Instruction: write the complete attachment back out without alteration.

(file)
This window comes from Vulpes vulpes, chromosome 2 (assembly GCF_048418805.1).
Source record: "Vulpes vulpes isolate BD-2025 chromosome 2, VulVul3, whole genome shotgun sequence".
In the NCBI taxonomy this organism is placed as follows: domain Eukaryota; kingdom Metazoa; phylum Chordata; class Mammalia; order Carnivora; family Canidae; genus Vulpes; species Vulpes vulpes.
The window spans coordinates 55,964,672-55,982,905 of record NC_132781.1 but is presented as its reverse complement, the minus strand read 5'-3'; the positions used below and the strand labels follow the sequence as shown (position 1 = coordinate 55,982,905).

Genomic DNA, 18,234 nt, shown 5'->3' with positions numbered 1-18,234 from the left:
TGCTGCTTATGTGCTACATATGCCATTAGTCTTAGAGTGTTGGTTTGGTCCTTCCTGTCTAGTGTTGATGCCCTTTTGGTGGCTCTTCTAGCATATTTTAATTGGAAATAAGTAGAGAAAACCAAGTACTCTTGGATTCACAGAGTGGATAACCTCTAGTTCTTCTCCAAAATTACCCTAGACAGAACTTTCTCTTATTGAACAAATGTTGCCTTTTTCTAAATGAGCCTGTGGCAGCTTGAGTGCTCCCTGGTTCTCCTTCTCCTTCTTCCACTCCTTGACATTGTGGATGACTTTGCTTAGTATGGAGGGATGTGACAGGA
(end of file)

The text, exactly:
This window comes from Vulpes vulpes, chromosome 2 (assembly GCF_048418805.1).
Source record: "Vulpes vulpes isolate BD-2025 chromosome 2, VulVul3, whole genome shotgun sequence".
In the NCBI taxonomy this organism is placed as follows: domain Eukaryota; kingdom Metazoa; phylum Chordata; class Mammalia; order Carnivora; family Canidae; genus Vulpes; species Vulpes vulpes.
The window spans coordinates 55,964,672-55,982,905 of record NC_132781.1 but is presented as its reverse complement, the minus strand read 5'-3'; the positions used below and the strand labels follow the sequence as shown (position 1 = coordinate 55,982,905).

Genomic DNA, 18,234 nt, shown 5'->3' with positions numbered 1-18,234 from the left:
TGCTGCTTATGTGCTACATATGCCATTAGTCTTAGAGTGTTGGTTTGGTCCTTCCTGTCTAGTGTTGATGCCCTTTTGGTGGCTCTTCTAGCATATTTTAATTGGAAATAAGTAGAGAAAACCAAGTACTCTTGGATTCACAGAGTGGATAACCTCTAGTTCTTCTCCAAAATTACCCTAGACAGAACTTTCTCTTATTGAACAAATGTTGCCTTTTTCTAAATGAGCCTGTGGCAGCTTGAGTGCTCCCTGGTTCTCCTTCTCCTTCTTCCACTCCTTGACATTGTGGATGACTTTGCTTAGTATGGAGGGATGTGACAGGA